I believe the point of that commit is to help Proto get away from it's
controversial practice of extending native classes and, instead use a more
EcmaScript 5-like approach. Rather than having a thick API where each class
knows how to provide it's own type of JSON, there are simply two
top(ish)-level methods for parsing and unparsing JSON objects.
In EC5, these are JSON.parse and JSON.stringify, respectively.
In Prototype, these are String.evalJSON Object.toJSON, respectively
That said, I'd like to see Prototype be a bit more aggressive about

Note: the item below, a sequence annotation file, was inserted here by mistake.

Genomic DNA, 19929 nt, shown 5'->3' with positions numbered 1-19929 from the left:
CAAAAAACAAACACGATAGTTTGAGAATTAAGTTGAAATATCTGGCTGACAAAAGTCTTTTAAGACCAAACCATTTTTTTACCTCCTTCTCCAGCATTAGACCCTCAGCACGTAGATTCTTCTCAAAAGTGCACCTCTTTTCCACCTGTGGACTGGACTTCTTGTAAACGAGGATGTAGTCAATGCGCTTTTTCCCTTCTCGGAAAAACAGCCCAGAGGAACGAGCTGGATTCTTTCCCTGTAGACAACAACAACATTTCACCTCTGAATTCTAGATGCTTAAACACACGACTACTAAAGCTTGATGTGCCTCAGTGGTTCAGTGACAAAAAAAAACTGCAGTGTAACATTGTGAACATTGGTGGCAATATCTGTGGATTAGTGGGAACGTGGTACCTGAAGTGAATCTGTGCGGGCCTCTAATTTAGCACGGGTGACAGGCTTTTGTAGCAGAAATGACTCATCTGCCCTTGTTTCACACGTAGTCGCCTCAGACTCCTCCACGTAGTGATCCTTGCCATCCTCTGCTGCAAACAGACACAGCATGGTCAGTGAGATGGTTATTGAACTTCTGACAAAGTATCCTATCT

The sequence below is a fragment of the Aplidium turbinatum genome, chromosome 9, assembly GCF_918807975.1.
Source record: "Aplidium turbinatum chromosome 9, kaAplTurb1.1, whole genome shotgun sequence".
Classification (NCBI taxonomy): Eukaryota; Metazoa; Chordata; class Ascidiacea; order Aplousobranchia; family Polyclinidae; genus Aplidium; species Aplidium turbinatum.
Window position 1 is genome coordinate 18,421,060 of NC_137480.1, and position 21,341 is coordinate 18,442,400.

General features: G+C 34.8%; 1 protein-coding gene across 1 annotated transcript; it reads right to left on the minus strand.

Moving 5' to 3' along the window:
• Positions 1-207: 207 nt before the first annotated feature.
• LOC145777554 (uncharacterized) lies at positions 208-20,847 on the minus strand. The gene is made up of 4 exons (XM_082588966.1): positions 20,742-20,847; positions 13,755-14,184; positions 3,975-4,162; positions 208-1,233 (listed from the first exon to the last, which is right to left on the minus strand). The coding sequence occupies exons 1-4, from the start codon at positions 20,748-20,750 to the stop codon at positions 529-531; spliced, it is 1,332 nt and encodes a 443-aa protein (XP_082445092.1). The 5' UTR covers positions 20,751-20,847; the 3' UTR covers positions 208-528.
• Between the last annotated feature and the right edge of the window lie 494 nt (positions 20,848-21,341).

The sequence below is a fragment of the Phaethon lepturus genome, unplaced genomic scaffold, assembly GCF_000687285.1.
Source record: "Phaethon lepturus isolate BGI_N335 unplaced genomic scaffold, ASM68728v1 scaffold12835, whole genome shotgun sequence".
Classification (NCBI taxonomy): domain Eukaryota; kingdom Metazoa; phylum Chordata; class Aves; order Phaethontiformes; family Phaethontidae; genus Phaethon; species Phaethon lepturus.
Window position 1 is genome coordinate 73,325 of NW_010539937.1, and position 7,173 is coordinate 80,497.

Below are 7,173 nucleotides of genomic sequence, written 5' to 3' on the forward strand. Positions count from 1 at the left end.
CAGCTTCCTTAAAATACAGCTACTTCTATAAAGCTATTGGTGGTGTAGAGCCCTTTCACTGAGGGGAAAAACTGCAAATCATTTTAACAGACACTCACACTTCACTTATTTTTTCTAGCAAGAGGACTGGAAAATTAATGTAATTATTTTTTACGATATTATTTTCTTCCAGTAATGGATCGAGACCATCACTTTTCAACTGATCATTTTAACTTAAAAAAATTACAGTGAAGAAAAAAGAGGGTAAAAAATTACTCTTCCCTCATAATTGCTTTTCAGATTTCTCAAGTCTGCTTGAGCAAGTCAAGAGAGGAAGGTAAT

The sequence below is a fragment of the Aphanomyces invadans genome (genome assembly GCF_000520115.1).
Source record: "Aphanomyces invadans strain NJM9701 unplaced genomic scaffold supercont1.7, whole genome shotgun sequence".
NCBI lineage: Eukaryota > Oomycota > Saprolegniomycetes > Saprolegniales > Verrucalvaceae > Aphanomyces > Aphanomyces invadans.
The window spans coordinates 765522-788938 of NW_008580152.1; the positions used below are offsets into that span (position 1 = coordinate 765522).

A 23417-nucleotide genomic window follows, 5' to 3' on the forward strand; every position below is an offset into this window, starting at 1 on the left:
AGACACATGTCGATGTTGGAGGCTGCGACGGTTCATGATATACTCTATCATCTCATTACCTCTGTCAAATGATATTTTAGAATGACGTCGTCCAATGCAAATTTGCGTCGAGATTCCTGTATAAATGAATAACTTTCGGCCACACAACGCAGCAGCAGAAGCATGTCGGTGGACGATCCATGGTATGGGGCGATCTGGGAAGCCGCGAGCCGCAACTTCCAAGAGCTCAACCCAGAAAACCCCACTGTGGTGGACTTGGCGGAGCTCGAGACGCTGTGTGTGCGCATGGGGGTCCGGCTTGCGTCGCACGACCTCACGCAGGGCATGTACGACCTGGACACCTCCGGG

funneling people toward the EC5 APIs. Now that Proto's implementation is
"EC5 compliant" why not do what http://www.json.org/json2.js does and test
for the presence of the JSON API and, if not found, simply create it? Keep
Object.toJSON and String.evalJSON around for a little while, for backward
compatibility, but in the docs direct people to migrate away from these as
they'll eventually go away (right?)
On Fri, Feb 26, 2010 at 4:36 AM, matti <matti.t.jarvi...@gmail.com> wrote:
> If I'm not completely this should work.
> var a = ['a', 'b', 'c', 'd'];
> var aAsJSON = Object.toJSON(a);
> On Feb 26, 2:28 pm, Mila76 <mil...@gmail.com> wrote:
> > On Feb 26, 10:43 am, Franck WATTEAU <f.watt...@gmail.com> wrote:
> > > Now, the conversion of array in Json String is managed in function
> > > Object#toJSON.
> > I don't see how array is not "extended" anymore
> > var a = ['a', 'b', 'c', 'd'];
> > a.toJSON();
> > result: a.toJson is not a function
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